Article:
AT&T's Kubernetes Bet Tests Network Virtualization's Limits
AT&T's eight-figure, multiyear deal to deploy cloud-native technologies managed by Kubernetes in its 5G network will test the limits of the emerging container orchestration technology.
Everybody knows that networks need to be more agile, with control and orchestration built into software, and new capabilities rolled out quickly without requiring hardware upgrades. More recently, developers are standardizing on microservices built on containers, managed by Kubernetes, as the foundation for those networks. But that's all still relatively nascent, emerging technology, especially for telcos. AT&T's massive deployment will put the theory to a real-world test.
And the stakes are high, not just because the network is big, but also because it's AT&T's 5G network. And 5G, as we're all sick of hearing, is the future of AT&T and the rest of the telco industry.
"They're betting the 5G future on it, and everybody knows how important that is" Roz Roseboro, Heavy Reading principal analyst, tells Light Reading.
Kubernetes will be important to service providers' Network Functions Virtualization (NFV) plans, but it hasn't yet been adopted broadly. As service providers virtualize their networks, they're deploying Virtual Network Function (VNF) software that has not yet been containerized. VNFs from Ericsson, Nokia, Huawei and other vendors are still running on older virtual machine technologies. "There's a lot of work to be done to rearchitect the VNFs to make them microservices-based," Roseboro says.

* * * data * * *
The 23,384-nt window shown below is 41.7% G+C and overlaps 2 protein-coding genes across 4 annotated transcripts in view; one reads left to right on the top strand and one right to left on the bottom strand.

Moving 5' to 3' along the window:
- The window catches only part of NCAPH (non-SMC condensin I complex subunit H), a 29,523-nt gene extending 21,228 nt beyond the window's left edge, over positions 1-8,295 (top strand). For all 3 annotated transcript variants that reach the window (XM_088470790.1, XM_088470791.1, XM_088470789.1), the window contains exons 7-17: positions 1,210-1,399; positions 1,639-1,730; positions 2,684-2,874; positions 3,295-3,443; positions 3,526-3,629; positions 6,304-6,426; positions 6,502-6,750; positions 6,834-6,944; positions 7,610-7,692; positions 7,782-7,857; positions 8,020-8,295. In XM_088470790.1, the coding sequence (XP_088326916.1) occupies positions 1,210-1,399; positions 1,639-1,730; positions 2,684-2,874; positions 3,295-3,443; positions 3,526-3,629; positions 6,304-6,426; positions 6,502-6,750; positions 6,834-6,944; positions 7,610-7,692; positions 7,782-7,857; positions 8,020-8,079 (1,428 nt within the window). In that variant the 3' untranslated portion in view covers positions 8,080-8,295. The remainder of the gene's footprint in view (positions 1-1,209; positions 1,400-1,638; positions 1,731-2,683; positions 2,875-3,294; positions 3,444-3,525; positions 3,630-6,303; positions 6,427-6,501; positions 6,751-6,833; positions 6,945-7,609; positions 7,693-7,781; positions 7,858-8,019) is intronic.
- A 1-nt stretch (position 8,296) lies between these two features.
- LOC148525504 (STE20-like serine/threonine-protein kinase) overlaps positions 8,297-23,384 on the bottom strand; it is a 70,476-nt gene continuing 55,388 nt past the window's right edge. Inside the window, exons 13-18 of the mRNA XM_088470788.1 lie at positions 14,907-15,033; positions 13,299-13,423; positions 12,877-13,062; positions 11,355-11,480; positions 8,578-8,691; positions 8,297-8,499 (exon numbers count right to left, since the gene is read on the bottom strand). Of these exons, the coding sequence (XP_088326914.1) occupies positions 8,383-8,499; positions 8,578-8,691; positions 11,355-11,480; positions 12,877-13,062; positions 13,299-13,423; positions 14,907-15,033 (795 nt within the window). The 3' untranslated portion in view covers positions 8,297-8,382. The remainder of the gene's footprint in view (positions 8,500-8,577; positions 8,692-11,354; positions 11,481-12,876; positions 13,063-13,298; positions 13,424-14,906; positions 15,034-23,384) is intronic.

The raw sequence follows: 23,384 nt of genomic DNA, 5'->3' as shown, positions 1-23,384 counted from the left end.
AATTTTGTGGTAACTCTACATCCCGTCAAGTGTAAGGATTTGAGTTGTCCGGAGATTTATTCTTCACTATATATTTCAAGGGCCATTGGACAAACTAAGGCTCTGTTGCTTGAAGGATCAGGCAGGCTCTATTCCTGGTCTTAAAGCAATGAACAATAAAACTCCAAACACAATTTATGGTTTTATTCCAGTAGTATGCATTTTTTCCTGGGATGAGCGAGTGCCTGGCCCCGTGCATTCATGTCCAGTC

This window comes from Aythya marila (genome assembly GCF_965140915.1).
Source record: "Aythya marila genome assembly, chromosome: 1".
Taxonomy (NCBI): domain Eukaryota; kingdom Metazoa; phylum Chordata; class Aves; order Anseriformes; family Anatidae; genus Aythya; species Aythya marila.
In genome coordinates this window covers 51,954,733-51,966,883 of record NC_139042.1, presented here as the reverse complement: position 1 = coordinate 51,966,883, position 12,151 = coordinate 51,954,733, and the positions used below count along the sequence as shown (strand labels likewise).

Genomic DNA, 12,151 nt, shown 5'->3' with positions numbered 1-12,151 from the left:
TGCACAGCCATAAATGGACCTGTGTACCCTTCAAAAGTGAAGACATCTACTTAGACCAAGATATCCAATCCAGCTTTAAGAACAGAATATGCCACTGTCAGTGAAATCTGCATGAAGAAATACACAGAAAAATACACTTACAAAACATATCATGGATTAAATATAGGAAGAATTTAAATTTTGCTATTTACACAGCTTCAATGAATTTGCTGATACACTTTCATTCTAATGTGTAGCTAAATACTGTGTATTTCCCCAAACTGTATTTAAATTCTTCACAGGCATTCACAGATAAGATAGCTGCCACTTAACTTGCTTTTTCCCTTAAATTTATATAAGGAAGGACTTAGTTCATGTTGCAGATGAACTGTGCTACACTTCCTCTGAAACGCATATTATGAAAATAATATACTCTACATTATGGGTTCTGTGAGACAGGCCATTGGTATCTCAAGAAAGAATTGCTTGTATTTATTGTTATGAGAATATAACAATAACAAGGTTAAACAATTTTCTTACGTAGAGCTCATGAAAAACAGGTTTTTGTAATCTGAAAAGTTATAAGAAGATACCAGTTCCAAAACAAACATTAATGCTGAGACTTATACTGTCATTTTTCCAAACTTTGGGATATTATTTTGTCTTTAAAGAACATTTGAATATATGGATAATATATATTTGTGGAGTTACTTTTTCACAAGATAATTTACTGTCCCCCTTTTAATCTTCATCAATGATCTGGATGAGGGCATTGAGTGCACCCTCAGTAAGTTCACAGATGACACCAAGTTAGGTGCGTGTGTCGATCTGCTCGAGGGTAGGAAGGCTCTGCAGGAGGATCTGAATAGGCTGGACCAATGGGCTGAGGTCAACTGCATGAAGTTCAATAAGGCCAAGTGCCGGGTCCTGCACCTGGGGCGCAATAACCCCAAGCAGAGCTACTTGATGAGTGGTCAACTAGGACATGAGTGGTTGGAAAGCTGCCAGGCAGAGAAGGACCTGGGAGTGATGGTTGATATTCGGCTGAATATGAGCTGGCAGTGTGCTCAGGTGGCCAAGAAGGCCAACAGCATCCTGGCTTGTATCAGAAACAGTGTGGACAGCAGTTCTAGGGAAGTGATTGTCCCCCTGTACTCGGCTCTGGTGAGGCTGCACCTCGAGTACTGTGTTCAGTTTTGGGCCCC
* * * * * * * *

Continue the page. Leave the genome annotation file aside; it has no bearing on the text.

That's why AT&T is deploying OpenStack on Kubernetes. OpenStack manages the VNFs, and OpenStack runs in containers that are managed by Kubernetes.
Containerized applications are a particularly good match for 5G networks, which are by nature widely distributed, Roseboro says. So far, AT&T says it has deployed 5G in 14 US cities, 12 through December and two more just this month. AT&T plans to deploy 5G to 21 US cities by June.
AT&T turned to Mirantis as its vendor for the Kubernetes deployment. "It's easier for [AT&T] to outsource than it is to hire a bunch of people to do it," says Roseboro. However, AT&T isn't just writing a check to Mirantis and walking away; the telco sees strategic value in building open source skills on its internal team.
It's noteworthy, however, that AT&T is going with a specialist software vendor, rather than a big hardware vendor like Ericsson, Roseboro says.
Noteworthy, but not surprising, she says. AT&T has a longstanding relationship with Mirantis, as well as a commitment to open source and network virtualization.
"The universe of companies that could have supported someone like AT&T is relatively limited anyway," Roseboro says. Red Hat, Canonical and SUSE would have been alternatives. "The number of people specializing in OpenStack and capable of supporting a company like AT&T at scale is limited," she says.
AT&T's announcement this month overshadowed another network virtualization update that's also a big deal: Turkcell expects to meet its self-imposed deadline of virtualizing 40% of its network by the end of 2010. The provider has 35 million subs in and around Turkey.
— Mitch Wagner Executive Editor, Light Reading